One problem is Wallace’s intent to introduce some spiritual explanation into a naturalistic context. There are better approaches to this than Cartesianism, from Spinoza, to Kant, to the Indian Samkhya. Another is the claimed ‘exceptionalism’ implied by applying his objection to man only. That, again, is not the point. If chimpanzees show elements of mind then the argument could be easily backdated, no doubt, to restate the point. We should be glad that Darwinism shows us a sense of kinship with earlier primates. Man is, is not, exceptional. These are dialectical issues that tend to seesaw as we discover new evidence. But in the final analysis we should not be deprived by current efforts to find the unity of organisms from possibly claiming man crosses, or is crossing, a definite threshold into a new evolutionary stage.

The tougher question revolves around the demarcation of the spiritual. Since the crux seen in the Shiva seal is the mastery of the power of attention, we can dispense with the material/spiritual distinction. It is worth noting that one of the most ancient of the strains of the yogis in question was even more ‘materialistic’ than current science, finding this ‘higher potential’ of man to be an issue of ‘material consciousness’ in an evolutionary psychology not quite like the current version. We will examine a later redaction of this called ‘Samkhya’ whose demarcation, itself still dualistic, is ‘material top to bottom’, including consciousness as ‘spirit’, and something beyond consciousness.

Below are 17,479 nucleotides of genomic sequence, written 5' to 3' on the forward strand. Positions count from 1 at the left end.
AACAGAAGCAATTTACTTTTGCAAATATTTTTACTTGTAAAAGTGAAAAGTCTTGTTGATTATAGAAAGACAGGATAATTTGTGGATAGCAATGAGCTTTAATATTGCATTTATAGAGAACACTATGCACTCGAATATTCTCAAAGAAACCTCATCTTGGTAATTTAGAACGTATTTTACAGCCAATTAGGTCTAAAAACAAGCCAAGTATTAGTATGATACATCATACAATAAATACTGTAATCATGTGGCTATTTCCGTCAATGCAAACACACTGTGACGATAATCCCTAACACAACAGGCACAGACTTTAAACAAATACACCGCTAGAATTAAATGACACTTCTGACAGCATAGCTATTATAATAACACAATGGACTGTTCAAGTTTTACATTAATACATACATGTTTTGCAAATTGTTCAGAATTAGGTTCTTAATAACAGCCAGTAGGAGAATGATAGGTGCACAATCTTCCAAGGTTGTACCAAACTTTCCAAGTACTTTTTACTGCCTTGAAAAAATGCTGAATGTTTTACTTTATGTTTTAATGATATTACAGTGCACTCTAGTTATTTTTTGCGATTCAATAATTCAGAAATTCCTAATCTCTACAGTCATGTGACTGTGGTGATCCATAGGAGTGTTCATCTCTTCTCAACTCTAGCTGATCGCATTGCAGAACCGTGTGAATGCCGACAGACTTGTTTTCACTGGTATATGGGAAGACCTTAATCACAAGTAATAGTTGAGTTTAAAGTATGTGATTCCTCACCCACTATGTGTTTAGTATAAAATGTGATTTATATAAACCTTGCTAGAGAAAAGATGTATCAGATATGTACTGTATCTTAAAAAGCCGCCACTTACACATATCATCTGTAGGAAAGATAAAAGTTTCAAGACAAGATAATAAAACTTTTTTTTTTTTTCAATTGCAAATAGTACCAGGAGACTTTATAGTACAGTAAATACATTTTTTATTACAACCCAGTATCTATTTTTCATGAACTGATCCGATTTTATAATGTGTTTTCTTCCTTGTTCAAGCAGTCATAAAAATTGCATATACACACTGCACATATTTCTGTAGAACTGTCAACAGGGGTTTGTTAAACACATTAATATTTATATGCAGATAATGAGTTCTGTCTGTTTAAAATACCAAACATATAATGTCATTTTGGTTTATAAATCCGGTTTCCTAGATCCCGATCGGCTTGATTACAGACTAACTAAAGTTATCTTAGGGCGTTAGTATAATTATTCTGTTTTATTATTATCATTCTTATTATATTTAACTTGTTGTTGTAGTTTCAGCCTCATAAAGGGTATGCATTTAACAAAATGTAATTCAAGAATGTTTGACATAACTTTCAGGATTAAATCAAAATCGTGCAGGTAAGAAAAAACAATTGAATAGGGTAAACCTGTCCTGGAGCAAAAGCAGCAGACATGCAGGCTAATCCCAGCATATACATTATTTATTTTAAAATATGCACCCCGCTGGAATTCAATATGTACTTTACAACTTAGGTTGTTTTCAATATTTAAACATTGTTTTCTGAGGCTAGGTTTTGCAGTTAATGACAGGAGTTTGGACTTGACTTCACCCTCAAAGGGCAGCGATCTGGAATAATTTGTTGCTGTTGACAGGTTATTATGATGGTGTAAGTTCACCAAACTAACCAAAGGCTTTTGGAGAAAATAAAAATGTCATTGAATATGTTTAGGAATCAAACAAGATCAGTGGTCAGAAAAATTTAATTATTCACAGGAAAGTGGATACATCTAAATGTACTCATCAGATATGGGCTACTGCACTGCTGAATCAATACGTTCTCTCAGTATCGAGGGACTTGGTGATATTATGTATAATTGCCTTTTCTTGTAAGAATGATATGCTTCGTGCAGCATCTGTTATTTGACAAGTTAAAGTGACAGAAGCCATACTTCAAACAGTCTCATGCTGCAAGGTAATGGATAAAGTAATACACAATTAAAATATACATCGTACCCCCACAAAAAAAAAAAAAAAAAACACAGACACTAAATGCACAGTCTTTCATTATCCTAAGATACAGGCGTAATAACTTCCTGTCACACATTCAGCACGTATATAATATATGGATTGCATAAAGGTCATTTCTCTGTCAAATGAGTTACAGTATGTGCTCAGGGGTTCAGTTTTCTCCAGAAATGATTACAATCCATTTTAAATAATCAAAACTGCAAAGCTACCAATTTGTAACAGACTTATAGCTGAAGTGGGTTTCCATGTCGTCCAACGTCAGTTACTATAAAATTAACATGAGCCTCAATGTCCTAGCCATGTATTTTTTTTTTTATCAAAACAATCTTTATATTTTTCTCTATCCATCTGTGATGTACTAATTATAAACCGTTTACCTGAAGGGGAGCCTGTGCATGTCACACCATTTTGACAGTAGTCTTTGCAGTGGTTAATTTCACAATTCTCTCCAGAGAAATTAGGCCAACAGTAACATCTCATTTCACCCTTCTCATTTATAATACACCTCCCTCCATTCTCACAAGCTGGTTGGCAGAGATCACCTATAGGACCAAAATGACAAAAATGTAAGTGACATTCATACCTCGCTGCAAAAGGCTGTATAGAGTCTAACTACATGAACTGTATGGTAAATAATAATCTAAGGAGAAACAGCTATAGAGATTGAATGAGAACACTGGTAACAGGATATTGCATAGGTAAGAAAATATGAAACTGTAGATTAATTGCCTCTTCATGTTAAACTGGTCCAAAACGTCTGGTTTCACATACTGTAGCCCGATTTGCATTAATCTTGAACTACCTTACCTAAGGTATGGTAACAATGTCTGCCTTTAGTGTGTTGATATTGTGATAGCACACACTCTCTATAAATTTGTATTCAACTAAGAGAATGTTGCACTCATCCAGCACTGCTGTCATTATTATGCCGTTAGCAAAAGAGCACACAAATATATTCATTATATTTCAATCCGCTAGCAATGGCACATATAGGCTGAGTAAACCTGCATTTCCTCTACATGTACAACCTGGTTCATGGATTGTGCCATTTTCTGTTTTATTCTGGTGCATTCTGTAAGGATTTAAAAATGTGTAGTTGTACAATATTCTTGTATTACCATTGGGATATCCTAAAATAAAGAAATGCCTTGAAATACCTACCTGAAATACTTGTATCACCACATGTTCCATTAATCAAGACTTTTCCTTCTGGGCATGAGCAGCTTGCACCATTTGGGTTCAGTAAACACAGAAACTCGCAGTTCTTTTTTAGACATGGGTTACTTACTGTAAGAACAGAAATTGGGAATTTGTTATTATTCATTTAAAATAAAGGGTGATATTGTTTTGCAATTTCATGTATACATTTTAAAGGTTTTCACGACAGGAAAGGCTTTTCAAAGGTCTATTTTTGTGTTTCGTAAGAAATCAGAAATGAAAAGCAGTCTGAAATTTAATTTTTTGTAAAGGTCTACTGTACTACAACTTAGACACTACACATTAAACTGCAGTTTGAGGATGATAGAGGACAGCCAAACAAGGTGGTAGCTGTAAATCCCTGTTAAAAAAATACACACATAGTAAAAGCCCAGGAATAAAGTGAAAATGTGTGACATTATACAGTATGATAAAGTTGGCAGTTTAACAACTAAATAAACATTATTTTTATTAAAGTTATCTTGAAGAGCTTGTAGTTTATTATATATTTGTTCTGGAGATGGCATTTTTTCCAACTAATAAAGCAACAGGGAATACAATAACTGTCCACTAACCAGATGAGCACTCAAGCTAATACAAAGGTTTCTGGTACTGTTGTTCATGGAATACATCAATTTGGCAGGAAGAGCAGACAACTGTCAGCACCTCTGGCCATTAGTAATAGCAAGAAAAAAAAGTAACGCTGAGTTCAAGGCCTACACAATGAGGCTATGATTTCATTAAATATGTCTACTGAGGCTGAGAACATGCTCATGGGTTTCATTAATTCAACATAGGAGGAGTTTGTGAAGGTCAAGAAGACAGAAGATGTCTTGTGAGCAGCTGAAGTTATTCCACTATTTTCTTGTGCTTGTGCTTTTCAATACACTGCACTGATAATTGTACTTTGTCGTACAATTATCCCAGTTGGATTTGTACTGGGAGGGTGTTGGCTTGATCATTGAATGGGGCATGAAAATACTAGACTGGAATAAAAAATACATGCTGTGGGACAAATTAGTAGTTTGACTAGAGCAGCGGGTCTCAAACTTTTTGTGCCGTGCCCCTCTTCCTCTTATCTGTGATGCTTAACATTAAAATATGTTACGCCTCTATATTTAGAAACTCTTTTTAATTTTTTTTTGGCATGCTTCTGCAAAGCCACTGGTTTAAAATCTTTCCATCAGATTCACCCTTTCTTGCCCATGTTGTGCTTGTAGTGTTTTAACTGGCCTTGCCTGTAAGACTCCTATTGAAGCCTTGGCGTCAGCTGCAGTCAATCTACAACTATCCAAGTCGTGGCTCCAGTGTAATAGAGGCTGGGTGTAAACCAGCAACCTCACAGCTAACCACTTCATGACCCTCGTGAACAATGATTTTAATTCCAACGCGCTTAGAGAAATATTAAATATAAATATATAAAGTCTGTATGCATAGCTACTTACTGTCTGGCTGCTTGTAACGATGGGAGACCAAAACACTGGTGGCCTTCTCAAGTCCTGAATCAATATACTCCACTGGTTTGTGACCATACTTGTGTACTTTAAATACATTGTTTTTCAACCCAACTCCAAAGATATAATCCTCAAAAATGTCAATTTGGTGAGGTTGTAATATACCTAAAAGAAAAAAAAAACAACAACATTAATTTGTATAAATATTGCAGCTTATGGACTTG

One problem here is that a great deal of current New Age  thinking is now using the term ‘evolution’ to refer to the realization by an individual of his potential, by various methods, whatever their status, but many of them descendants of those of our figure in the Shiva seal. The use of this terminology is misleading, although if spontaneous usage gains a footing, it is a fait accompli. We should at least be careful to note that this is not ‘evolution’ in the historical sense we will explore, and that this is clearly operating at a different level than even the creation of religions, for we can see the Axial dependency and transformations of Indian religion in historical times, on a far greater scale that such exemplars as Buddhism, or Hinduism, which become temporal streams with their own character. Beware of gurus attempting to coopt the idea of evolution with claims that some spiritual development under their control represents ‘evolution’. This is not historical evolution in our sense. Nonetheless, Jainism and early Buddhism give us one way to see a purely ‘evolutionary psychology’ emerging prior to the immense cultural politics, mixed with monotheism, that came later.  



   Web:  chap2_3_1.htm


[i] David Qammen, The Reluctant Mr. Darwin ( New York : Norton, 2006), Deborah Blum, Ghosthunters ( New York : Penguin, 2006), Roy Davies, The Darwin Conspiracy: Origins Of A Scientific Crime ( London : Golden Square Books, 2008), Loren Eiseley, Darwin and the Mysterious Mr. X (New York: Dutton, 1979).

[ii] Deborah Blum, Ghost Hunters ( New York : Penguin, 2006).

[iii] Arthur Koestler, Janus, (New York: Hutchinson, 1978), p. 174.

[iv] Joseph Campbell, Oriental Mythology (New York: Penguin, 1976), p. 170.





Last modified: 09/21/2010